Varnado: I’m not a good singer at all. I’ve never filled in for a member (we have other people that usually ride along and help out when necessary. I know the bass part, and can consistently hit a low C, and occasionally down to a Bb, but you wouldn’t want to hear it. I’ve joked with the guys saying that I want to sing badly, but they tell me that I already do. To which I usually reply. What I mean is, I would like to sing in the worst way. Again they confide that I do!

DJM: How many hours do you spend practicing piano each week? How many hours do the Dixie Echoes rehearse as a group each week?
Varnado: Honestly, I hardly touch the piano when I am at home unless it’s near the time that we are in the studio or I am recording a new CD. We are usually home 3 or 4 days per week and when I’m home I am busy filling product orders or reservations for the Suwannee River Jubilee or promoting some other concert. The Dixie Echoes never get together as a group during the week to practice. We usually arrive at our concerts 2-3 hours prior to start time and once the sound equipment is setup, we sometimes run over a possible new song or two. And we only typically do this after setting up for a church concert or a concert featuring just us (since when there are other groups on the program, they need to get on stage to do soundcheck also.

DJM: Are there any questions you wish an interviewer would ask you, but nobody has to date?
Varnado: Do I worry about not seeing many young people at Gospel concerts, and the industry dying?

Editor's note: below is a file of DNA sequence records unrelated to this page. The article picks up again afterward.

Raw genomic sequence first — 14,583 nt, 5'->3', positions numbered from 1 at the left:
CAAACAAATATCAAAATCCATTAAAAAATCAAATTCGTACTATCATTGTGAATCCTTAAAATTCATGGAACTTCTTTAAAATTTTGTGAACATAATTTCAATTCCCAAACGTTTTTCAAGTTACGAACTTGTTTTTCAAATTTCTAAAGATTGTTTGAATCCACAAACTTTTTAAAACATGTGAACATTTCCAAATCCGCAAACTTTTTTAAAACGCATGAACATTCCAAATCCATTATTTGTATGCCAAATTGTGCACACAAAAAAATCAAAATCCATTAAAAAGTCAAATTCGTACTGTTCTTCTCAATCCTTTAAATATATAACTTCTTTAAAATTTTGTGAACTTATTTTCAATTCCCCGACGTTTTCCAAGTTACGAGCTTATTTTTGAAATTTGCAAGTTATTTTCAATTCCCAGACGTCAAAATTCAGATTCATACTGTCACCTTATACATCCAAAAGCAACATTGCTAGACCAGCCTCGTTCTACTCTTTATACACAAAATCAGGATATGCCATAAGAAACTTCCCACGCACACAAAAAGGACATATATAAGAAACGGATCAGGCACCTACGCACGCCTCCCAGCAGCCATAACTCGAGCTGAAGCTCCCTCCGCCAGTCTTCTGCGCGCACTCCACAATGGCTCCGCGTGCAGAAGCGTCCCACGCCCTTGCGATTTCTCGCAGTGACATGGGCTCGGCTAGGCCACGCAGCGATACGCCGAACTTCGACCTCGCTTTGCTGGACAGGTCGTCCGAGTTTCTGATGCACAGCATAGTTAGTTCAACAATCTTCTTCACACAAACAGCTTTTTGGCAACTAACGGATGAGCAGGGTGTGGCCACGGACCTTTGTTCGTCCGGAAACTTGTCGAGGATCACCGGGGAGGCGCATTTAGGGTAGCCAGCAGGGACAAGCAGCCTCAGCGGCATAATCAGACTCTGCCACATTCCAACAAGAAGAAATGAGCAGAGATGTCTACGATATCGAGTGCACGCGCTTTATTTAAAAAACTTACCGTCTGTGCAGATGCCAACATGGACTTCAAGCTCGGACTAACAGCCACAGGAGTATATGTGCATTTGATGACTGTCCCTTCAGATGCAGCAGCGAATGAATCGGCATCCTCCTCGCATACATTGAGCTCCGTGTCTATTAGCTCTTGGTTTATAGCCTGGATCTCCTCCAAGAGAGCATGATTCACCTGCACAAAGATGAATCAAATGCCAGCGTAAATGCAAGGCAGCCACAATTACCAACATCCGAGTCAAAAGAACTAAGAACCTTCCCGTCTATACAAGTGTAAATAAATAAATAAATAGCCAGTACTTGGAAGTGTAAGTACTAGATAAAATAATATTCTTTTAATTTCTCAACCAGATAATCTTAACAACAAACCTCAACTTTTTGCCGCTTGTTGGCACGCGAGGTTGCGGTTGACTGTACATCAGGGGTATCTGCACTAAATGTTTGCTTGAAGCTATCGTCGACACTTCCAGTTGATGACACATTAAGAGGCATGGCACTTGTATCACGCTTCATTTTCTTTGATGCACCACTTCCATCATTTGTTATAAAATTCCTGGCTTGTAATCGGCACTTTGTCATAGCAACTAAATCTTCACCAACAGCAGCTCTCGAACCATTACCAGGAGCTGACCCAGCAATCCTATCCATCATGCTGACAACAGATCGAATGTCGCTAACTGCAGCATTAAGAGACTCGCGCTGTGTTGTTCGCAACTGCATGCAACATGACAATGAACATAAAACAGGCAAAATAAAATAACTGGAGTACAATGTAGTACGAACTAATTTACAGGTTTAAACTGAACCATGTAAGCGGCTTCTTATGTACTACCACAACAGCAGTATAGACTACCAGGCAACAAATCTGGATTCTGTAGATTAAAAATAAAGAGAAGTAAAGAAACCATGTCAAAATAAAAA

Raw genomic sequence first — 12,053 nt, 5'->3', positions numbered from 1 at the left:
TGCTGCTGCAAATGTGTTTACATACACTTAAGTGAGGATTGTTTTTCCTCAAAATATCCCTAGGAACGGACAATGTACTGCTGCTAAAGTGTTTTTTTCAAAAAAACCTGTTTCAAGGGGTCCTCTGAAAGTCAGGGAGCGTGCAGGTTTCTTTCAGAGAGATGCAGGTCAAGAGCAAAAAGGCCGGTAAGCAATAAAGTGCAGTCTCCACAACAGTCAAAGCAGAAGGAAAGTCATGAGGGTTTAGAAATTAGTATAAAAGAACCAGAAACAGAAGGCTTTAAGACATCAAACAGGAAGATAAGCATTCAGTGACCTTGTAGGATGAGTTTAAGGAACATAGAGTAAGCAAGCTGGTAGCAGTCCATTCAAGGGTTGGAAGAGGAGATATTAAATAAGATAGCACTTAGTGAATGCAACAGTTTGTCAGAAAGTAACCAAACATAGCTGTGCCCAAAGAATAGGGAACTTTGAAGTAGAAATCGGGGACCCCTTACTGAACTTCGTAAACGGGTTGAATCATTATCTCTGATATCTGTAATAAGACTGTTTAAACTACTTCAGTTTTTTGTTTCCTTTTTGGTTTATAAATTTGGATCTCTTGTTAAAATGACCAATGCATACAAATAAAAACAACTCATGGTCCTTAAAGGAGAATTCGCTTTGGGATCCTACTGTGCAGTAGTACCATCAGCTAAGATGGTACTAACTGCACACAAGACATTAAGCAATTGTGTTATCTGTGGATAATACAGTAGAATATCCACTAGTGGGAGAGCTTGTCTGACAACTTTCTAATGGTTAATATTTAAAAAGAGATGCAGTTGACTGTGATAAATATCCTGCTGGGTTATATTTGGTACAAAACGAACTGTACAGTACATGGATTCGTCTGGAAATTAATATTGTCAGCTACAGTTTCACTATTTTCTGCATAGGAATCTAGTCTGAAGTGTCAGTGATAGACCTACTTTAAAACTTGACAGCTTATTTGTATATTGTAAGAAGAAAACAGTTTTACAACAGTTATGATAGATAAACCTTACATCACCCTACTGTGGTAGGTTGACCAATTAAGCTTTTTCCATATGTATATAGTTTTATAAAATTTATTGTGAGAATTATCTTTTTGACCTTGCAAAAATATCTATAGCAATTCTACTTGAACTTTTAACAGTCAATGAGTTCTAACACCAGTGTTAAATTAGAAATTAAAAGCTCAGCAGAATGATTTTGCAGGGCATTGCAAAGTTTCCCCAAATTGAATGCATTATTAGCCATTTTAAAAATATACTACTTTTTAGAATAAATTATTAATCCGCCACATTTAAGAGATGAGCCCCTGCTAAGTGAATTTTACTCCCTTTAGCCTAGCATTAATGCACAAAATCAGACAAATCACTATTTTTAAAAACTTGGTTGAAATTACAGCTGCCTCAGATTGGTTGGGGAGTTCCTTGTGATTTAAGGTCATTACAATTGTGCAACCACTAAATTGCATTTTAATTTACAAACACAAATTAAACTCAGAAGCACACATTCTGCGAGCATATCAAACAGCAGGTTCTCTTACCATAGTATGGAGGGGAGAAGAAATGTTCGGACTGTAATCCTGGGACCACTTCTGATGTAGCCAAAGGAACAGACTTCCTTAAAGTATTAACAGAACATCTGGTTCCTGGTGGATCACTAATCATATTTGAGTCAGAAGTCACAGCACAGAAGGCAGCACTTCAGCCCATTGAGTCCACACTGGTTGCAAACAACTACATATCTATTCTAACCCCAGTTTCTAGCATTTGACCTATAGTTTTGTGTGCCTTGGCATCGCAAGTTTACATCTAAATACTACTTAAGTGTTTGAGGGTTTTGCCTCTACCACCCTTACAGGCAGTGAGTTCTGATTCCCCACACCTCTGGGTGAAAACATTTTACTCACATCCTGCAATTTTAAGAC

Absolutely Not! Randy Shelnut has told me that as a teen, he can remember sitting on the Happy Goodmans bus talking with Rusty, and Rusty was worried about the age of their crowds and how we might not have an industry in a few years. This was back in the 60s. The elders of that time have gone on, and we have a new crowd of elderly people. I believe as people age, so do their tastes in music, and along with maturity, many people start looking toward the church as they grow older. Gospel music is the only music with a real message, and as long as we sing songs that can speak to the hearts of people, there will always be an audience.


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6 Letters to the Editor

Southern Gospel Journal welcomes letters to the editor. We will post the most thoughtful and insightful submissions. Ground rules: Don't attack or belittle groups or fellow posters, or advance heresies rejected by orthodox Christianity. Do keep comments positive, constructive, and on topic.
  1. Great interview! Stewart is such a nice guy as well as a great pianist!!!

  2. Gread interview Daniel.

  3. I’m glad to see him address the last paragraph’s topic in such a manner. My personal opionion is that people who obsess about getting young people into SG music are equivalent to the proverbial chicken who cries “The sky is falling!”.
    God has always provided, even when people were concerned about this issue years ago. By the way, let’s remember that the followers of Christ are repeatedly referred in the Bible as a remnant. So, it stands to reason that it’s even a smaller group within the remnant in the body of Christ that likes our music. Bottom line: don’t sweat the small stuff. God’s in controll and will keep Southern Gospel Music going because ,at heart, it glorifies Him.

  4. Good little interview. Stewart was using some big words…somebody probably had to help him. :o) Seriously, though, I’m really glad that there still are some young folks in the industry who want to preserve tradition.

  5. Oh, Stewart’s smarter than some people give him credit for. 😆

  6. Great interview!